Now that the no-deal happened, can everybody put it behind them, or will there be repercussions in the future?
What once seemed unthinkable took form Wednesday afternoon when the deadline for signing the quarterback to a long-term deal came and passed. Prescott isn’t hurting financially. He’ll play this season on the exclusive franchise tag of $31.4 million, a figure six times more than what he’s earned his first four years in the NFL.
The problem is neither side got what it wanted. The issue is the uncertainty it fosters.
The principals will do what they can to minimize the damage when they do talk in the coming days and weeks. Club officials will continue to profess their faith in Prescott and his leadership. The quarterback will talk about what a privilege it is to play for the Cowboys and his drive to take this franchise back to the Super Bowl.
This won’t be business as usual. There are cracks in the foundation.
You can’t spend more than 16 months trying to reach a deal, fail, then have both sides claim there’s no emotional fallout. You can’t watch friends and teammates Ezekiel Elliott, Amari Cooper and DeMarcus Lawrence receive lucrative, long-term contracts and not feel left out.
You can’t claim you want to be part of this going forward then do everything in your power to extract every, last dime — plus a little more — in negotiations because you can.
No blame should be cast. Neither side is at fault, although social media took tremendous glee in bashing both parties.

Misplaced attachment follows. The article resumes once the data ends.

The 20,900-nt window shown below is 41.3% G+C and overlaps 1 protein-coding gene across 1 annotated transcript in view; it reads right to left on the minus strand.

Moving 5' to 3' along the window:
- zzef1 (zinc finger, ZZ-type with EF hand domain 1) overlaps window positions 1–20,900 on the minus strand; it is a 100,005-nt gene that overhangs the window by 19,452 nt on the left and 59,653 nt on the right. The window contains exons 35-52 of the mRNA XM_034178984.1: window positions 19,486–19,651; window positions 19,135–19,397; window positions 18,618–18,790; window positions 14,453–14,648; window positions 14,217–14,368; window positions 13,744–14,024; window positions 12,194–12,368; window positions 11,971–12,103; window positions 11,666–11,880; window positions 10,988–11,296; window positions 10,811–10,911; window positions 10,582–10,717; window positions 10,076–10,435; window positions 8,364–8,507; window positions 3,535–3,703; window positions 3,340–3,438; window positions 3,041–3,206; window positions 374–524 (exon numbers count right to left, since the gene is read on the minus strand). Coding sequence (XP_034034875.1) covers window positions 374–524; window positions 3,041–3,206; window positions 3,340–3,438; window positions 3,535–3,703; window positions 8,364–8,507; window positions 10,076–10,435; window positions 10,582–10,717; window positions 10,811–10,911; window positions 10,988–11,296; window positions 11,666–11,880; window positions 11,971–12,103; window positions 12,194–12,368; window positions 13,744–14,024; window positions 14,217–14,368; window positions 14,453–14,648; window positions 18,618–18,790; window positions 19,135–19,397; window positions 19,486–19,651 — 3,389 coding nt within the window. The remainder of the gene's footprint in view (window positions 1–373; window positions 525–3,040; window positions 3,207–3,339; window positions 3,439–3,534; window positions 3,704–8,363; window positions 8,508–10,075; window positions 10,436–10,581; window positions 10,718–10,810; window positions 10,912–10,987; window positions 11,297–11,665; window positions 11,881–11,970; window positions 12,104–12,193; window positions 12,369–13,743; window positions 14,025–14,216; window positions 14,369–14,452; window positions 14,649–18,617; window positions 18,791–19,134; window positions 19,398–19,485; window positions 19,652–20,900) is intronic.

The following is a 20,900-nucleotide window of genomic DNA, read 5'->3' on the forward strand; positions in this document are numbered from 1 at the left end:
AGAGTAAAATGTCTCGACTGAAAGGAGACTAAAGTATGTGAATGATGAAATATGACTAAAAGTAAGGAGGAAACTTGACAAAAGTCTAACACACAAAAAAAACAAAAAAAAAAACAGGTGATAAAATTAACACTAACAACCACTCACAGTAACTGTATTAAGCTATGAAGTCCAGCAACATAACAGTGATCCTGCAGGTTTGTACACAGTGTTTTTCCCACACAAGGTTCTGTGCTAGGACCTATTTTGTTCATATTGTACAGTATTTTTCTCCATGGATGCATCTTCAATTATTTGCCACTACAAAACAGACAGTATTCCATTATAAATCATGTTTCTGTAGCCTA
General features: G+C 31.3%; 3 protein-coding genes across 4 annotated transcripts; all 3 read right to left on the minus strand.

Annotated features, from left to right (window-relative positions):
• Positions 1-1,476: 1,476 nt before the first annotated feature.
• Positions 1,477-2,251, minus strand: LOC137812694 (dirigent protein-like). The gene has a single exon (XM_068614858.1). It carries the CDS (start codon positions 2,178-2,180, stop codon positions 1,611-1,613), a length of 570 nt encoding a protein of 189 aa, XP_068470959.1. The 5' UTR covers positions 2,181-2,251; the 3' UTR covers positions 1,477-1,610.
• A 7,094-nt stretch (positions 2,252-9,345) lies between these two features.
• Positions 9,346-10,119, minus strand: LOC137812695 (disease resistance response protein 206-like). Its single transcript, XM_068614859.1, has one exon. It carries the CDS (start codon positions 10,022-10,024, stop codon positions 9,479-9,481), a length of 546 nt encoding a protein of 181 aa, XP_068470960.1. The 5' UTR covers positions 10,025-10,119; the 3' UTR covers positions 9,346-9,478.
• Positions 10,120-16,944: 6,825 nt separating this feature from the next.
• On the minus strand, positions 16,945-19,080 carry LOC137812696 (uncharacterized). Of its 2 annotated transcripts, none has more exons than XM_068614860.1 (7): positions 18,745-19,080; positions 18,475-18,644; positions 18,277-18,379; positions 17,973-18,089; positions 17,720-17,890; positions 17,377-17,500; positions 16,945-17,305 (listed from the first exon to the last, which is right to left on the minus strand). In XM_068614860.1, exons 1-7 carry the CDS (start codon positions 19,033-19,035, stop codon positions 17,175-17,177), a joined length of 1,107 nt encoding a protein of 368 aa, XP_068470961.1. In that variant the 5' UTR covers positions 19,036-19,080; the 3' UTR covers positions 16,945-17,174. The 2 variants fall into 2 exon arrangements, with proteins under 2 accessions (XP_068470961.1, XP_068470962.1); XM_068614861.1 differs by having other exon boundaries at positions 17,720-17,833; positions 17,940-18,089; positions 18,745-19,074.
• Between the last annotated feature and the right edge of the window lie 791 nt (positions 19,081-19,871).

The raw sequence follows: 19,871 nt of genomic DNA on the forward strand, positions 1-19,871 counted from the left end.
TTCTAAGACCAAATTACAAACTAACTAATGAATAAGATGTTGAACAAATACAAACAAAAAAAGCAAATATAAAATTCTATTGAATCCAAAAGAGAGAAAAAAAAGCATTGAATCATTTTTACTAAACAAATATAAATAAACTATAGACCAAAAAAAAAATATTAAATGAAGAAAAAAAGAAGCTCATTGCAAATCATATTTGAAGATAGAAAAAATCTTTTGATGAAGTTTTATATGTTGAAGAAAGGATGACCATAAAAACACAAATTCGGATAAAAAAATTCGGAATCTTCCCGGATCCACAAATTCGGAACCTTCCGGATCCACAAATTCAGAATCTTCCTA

Not only will the Cowboys be hamstrung financially in 2020 by not reaching a deal with Dak Prescott, 2021 could be bad, too.
A second franchise tag on Prescott would cost the Cowboys $37.68 million in 2021, regardless of what happens to the league’s salary cap because of the coronavirus pandemic next season.
If the salary cap stays flat because of a lack of revenues for the NFL in the 2020 season, then the Cowboys could be in a challenging situation. The 2020 cap is $198.4 million. According to ESPN Stats & Information, the 2021 cap is projected to be $212 million based on normal circumstances, which would allow the Cowboys to have $36.2 million in room.
But if the cap does not increase, the Cowboys would be down to roughly $22 million in room if they don’t carry over any unused space from 2020. It’s easy to see that Prescott’s $37.68 million tag would not fit under that cap amount and Dallas would have to get creative in its accounting.
That creativity could lead the Cowboys to release players but will definitely lead to the restructuring of a number of contracts that would eat into the team’s cap room in future years. That is a mechanism the Cowboys have been routinely criticized for by capologists, who seem to ignore how much other teams do add to future cap figures by restructuring.
Could the Cowboys ownership have overestimated the idea of playing in Dallas being a perk?
Perhaps you guys can help me understand why the Cowboys seem to have so much difficulty negotiating long-term contracts compared to other teams in the league? Is it stubbornness or are they constantly trying to get greater value than what the market sets? – DAVE SMITH / LIVERMORE, CA
Nick: I don’t know if I’d agree that this is a trend. Jerry said last summer about Zeke, “when have I never gotten a deal done?” So this doesn’t always happen and truthfully, they haven’t really missed out on Dak yet. They can keep him for two more years if they want to. But Jerry is a businessman and he’s always been a tough negotiator. In this case, it sounds like the Cowboys were trying make Dak a top 5 QB financially. And there’s not many people who would rank him a top 5 QB in ability. So I don’t think they were trying to get added value.